To suspend the outer connector from the inner connector, spaced shelves 33 are provided in the bore of the tubular outer connector and interlock with shelves 27. As in the case of shelves 27 these shelves 33 are preferably provided by a continuous thread. The outer connector is longer than the inner connector and the lower end of the inner connector is preferably spaced from the lower end of the outer connector for a purpose discussed below.

Adjacent the lower thread 32 seal means is provided in the bore of the lower connector by O-rings 34 and 34a for sealing with sleeve 31 as discussed below.

Insulating material is provided between the inner and outer connectors. This insulating material includes material 35 between the interlocking shelves. Material 35 provides for electrical insulation between the connectors and mechanical strength to support the weight below the collar. This material is preferably an epoxy such as an aromatic amine.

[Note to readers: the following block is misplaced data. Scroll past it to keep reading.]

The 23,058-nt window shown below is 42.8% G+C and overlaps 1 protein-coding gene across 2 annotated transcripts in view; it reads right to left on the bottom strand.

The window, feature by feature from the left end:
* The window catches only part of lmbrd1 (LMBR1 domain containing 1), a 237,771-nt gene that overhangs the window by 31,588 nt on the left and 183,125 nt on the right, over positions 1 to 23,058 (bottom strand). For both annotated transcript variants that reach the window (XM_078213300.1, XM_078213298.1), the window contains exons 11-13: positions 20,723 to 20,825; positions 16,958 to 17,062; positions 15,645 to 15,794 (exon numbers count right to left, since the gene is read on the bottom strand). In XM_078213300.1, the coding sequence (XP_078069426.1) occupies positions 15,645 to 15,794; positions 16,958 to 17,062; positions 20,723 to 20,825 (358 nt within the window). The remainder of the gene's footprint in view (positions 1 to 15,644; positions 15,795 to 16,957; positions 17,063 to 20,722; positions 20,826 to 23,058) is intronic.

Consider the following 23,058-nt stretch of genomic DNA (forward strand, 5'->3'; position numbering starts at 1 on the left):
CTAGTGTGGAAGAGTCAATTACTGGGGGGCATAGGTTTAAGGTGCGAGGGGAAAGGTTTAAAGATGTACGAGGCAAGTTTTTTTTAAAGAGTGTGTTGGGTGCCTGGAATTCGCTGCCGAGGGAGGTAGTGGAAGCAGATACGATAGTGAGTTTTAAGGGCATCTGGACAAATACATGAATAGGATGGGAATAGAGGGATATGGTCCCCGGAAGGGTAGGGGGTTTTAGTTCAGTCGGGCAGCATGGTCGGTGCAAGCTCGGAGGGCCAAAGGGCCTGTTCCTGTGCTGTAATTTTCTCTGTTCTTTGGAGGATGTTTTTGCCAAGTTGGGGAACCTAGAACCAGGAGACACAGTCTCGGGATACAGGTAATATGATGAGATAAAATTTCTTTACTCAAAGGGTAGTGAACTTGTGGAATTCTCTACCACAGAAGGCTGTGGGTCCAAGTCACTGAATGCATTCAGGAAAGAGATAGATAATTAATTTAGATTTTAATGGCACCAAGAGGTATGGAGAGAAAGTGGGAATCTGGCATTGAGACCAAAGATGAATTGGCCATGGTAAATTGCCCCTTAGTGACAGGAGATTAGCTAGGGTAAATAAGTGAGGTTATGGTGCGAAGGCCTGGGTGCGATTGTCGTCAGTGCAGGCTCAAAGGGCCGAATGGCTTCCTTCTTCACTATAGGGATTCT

The insulating material also includes the sleeve 31, preferably formed of plastic material. The sleeve 31 bridges the space between the lower end of the inner connector and the seal means 34 and 34a and prevents electrical contact between the inner and outer connectors through water entrained in the fluid flowing through the collar. Seals 28, 28a, 34 and 34a prevent well fluids from reaching insulating material 35 in the area of the interlocking shelves. As the bore through the inner connector and sleeve should be identical the upper end of the sleeve is counterbored at 36 to telescope with the inner connector and cooperate with seals 28 and 28a.

The sleeve 31 should be formed from material having good electrical and permeability properties. Fluorocarbons such as Teflon available from E. I. Dupont, Newport, Del. may be used. It is preferred that a virgin homopolymer of chlorotrifluoroethylene such as KEL-F 81 obtainable from 3 M Company, 3 M Center, St. Paul, Minn. be used.

The sleeve 31 and the first and second seals not only insulate between the two connectors, they also prevent fluids from reaching the Epoxy 35 from the interior of the collar. The Epoxy is preferably protected from contact with well fluids which might cause shorting in the collar.